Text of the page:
However, while it's true that Rosen did not compromise his work, as he writes, "to obtain access and the privileges that come with it," the question remains: What was the extent of Rosen's contacts or relations with Syrian intelligence officials during his time in the country?
Rosen explains that the "media and public relations advisers to the Syrian government or the president himself" that he was in touch with "are the same people who arranged for the ABC News interview with Barbara Walters, for the Sunday Times interview with Bashar al Assad, for Agence France Presse, and for others to enter Syria."
It's true that all of these journalists were also granted access by regime officials, including perhaps by figures who were more than just media handlers, who had, as Rosen discreetly notes of some his Syrian contacts, "additional responsibilities." However, none of those other journalists stayed as long as Rosen did. He writes that during his time in Syria he "traveled and worked completely independently," but this is not accurate. As Hadeel al-Ali explained in her email to Assad, Rosen worked under "the cover of Khaled and his people"—someone, that is, with close ties to the highest level of the regime. Without that "cover," it is difficult to see how he could've traveled the country freely for four months in the middle of what has become a civil war—especially considering that other journalists have had to sneak into the country, and some may have been targeted by the regime's security forces.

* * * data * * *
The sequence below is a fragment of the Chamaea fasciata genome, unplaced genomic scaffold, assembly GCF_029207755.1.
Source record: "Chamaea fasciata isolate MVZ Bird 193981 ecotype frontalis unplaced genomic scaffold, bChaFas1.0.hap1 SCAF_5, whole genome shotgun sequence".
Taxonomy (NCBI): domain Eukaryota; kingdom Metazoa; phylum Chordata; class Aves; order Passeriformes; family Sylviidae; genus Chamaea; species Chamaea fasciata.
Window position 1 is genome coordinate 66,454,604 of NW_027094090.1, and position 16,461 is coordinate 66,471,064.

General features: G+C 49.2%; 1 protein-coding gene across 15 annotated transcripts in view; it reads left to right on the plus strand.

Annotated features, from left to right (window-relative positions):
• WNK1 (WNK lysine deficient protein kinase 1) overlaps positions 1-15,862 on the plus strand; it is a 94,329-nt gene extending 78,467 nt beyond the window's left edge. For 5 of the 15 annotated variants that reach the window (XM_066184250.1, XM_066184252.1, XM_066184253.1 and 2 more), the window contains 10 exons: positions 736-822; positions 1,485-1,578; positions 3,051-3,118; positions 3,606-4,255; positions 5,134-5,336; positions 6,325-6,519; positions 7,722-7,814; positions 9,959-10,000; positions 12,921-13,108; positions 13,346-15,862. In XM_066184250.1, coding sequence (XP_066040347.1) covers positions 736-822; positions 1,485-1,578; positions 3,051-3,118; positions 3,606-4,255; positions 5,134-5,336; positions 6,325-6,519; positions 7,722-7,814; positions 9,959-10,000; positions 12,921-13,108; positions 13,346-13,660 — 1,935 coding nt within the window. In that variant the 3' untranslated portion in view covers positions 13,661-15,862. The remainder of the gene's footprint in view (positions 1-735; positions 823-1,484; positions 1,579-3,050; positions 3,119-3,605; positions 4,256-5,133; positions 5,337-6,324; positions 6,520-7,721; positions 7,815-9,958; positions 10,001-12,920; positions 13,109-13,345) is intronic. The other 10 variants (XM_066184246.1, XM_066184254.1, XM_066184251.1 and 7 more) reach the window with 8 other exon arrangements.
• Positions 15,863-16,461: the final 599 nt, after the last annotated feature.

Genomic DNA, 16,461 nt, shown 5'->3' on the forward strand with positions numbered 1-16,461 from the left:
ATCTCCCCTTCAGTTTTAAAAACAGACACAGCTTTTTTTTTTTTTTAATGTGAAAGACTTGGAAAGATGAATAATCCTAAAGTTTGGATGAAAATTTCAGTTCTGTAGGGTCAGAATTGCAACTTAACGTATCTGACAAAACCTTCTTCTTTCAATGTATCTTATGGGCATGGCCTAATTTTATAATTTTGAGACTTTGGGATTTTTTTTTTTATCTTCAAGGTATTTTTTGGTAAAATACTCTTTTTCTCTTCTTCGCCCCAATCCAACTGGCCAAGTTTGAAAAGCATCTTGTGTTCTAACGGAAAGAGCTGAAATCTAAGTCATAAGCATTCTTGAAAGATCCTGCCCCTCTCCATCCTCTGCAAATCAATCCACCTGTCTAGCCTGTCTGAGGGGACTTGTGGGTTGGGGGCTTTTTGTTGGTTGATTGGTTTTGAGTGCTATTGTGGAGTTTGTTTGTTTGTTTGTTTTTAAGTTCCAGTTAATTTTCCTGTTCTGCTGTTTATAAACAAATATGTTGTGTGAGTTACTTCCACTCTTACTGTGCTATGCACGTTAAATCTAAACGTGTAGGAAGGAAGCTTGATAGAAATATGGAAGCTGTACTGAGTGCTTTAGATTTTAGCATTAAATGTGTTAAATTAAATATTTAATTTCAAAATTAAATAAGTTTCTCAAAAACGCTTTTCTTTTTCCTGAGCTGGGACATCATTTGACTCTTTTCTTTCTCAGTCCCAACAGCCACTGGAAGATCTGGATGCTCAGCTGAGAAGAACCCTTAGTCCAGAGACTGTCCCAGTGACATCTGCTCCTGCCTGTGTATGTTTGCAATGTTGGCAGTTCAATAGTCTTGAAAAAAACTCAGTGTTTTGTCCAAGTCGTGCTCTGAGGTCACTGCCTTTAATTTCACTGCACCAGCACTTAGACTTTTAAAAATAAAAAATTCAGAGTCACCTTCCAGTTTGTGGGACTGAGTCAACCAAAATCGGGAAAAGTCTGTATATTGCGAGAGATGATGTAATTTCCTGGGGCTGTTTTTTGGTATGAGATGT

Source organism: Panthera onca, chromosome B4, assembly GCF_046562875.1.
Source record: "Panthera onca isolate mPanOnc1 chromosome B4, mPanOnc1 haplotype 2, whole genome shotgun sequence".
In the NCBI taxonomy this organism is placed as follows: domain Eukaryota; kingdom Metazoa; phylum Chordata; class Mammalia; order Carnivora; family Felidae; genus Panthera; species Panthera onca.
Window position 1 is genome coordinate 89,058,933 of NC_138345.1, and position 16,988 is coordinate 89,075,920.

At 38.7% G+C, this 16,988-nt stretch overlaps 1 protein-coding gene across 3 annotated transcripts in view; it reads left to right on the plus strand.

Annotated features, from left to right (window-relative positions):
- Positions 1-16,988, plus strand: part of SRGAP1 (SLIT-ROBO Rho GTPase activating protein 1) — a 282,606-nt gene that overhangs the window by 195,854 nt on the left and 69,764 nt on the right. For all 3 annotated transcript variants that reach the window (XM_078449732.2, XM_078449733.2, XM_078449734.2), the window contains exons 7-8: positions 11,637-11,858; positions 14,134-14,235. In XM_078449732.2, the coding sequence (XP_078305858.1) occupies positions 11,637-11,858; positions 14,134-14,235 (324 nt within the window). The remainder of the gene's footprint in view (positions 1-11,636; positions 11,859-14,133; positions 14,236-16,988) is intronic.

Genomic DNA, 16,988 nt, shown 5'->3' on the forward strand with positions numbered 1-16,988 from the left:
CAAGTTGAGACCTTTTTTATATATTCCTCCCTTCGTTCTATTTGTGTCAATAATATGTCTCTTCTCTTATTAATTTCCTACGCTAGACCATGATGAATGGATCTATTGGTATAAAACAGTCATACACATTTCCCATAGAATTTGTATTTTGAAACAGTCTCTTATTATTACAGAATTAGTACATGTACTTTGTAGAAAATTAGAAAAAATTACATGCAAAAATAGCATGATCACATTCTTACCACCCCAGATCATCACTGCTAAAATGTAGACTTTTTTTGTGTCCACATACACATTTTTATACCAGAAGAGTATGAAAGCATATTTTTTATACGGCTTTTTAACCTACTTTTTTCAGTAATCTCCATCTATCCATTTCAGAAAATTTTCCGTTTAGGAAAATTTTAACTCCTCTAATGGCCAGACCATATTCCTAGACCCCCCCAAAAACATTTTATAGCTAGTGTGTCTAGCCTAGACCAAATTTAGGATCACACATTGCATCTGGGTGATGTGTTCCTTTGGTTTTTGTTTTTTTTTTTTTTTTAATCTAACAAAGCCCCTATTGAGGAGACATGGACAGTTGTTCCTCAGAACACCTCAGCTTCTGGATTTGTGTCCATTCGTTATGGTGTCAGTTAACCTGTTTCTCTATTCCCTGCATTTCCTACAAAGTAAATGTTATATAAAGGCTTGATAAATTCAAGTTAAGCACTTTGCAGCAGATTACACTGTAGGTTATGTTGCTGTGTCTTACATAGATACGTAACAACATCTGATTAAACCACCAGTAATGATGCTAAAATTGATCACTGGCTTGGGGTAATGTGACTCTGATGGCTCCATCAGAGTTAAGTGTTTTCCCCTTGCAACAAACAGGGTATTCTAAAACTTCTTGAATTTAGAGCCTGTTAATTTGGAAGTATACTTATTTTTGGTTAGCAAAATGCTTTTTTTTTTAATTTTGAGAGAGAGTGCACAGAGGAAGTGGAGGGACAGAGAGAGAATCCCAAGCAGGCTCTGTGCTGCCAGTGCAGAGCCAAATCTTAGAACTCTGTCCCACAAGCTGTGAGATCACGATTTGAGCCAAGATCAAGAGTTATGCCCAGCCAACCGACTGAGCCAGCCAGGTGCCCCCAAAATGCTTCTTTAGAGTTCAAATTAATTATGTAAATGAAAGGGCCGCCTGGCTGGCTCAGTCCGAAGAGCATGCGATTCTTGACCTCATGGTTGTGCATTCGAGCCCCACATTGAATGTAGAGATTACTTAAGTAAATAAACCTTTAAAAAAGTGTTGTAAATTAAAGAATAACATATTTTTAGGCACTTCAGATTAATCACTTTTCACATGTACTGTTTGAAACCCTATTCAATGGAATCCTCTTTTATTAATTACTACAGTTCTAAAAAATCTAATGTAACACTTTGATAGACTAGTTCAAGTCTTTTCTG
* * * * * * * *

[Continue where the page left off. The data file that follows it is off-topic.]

Rosen writes that the emails that contain his name "are certainly real." Khaled al-Ahmad's email to Assad says that Rosen told him about foreign journalists in Homs, and yet Rosen argues that he "did not inform on journalists who were already in Syria." Since Rosen has himself authenticated the emails about him, it is difficult to escape the conclusion that either he or Ahmad is not telling the truth. Maybe Ahmad is purposefully lying—after all, he is part of a regime that traffics in murder, so why wouldn't he lie? Or maybe Ahmad just misremembers the source of his information. But it is unclear why in either case he would randomly drag Rosen's name into his correspondence with Bashar al-Assad.
Rosen should clear up the further ambiguities his defense has raised.
Lee Smith is a Senior Fellow at Hudson Institute and is the author of The Strong Horse: Power, Politics and the Clash of Arab Civilizations (Doubleday, 2010).